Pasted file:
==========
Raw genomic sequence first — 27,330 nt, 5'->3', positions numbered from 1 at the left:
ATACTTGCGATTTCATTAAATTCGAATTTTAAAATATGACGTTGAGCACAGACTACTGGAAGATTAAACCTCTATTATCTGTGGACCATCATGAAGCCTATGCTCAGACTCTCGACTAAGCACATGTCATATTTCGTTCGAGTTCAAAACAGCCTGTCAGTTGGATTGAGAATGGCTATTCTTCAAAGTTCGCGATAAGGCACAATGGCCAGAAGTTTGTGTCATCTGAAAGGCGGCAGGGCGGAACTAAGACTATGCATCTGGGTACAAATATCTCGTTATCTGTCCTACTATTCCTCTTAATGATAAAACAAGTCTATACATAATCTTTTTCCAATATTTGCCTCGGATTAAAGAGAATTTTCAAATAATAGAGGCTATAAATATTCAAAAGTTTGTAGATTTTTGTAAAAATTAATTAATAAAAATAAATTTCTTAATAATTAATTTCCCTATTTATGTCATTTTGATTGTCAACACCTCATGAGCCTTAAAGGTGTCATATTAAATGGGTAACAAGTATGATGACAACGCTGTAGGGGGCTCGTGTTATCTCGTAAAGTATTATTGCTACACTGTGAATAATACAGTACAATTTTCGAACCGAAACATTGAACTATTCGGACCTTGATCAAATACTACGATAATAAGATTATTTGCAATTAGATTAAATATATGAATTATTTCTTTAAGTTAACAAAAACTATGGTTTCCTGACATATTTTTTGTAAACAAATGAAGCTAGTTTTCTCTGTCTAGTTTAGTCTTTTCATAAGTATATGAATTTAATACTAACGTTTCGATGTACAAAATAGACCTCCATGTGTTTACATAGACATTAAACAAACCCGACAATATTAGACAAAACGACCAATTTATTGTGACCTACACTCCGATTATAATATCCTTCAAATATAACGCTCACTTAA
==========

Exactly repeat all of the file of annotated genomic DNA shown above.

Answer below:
Raw genomic sequence first — 27,330 nt, 5'->3', positions numbered from 1 at the left:
ATACTTGCGATTTCATTAAATTCGAATTTTAAAATATGACGTTGAGCACAGACTACTGGAAGATTAAACCTCTATTATCTGTGGACCATCATGAAGCCTATGCTCAGACTCTCGACTAAGCACATGTCATATTTCGTTCGAGTTCAAAACAGCCTGTCAGTTGGATTGAGAATGGCTATTCTTCAAAGTTCGCGATAAGGCACAATGGCCAGAAGTTTGTGTCATCTGAAAGGCGGCAGGGCGGAACTAAGACTATGCATCTGGGTACAAATATCTCGTTATCTGTCCTACTATTCCTCTTAATGATAAAACAAGTCTATACATAATCTTTTTCCAATATTTGCCTCGGATTAAAGAGAATTTTCAAATAATAGAGGCTATAAATATTCAAAAGTTTGTAGATTTTTGTAAAAATTAATTAATAAAAATAAATTTCTTAATAATTAATTTCCCTATTTATGTCATTTTGATTGTCAACACCTCATGAGCCTTAAAGGTGTCATATTAAATGGGTAACAAGTATGATGACAACGCTGTAGGGGGCTCGTGTTATCTCGTAAAGTATTATTGCTACACTGTGAATAATACAGTACAATTTTCGAACCGAAACATTGAACTATTCGGACCTTGATCAAATACTACGATAATAAGATTATTTGCAATTAGATTAAATATATGAATTATTTCTTTAAGTTAACAAAAACTATGGTTTCCTGACATATTTTTTGTAAACAAATGAAGCTAGTTTTCTCTGTCTAGTTTAGTCTTTTCATAAGTATATGAATTTAATACTAACGTTTCGATGTACAAAATAGACCTCCATGTGTTTACATAGACATTAAACAAACCCGACAATATTAGACAAAACGACCAATTTATTGTGACCTACACTCCGATTATAATATCCTTCAAATATAACGCTCACTTAA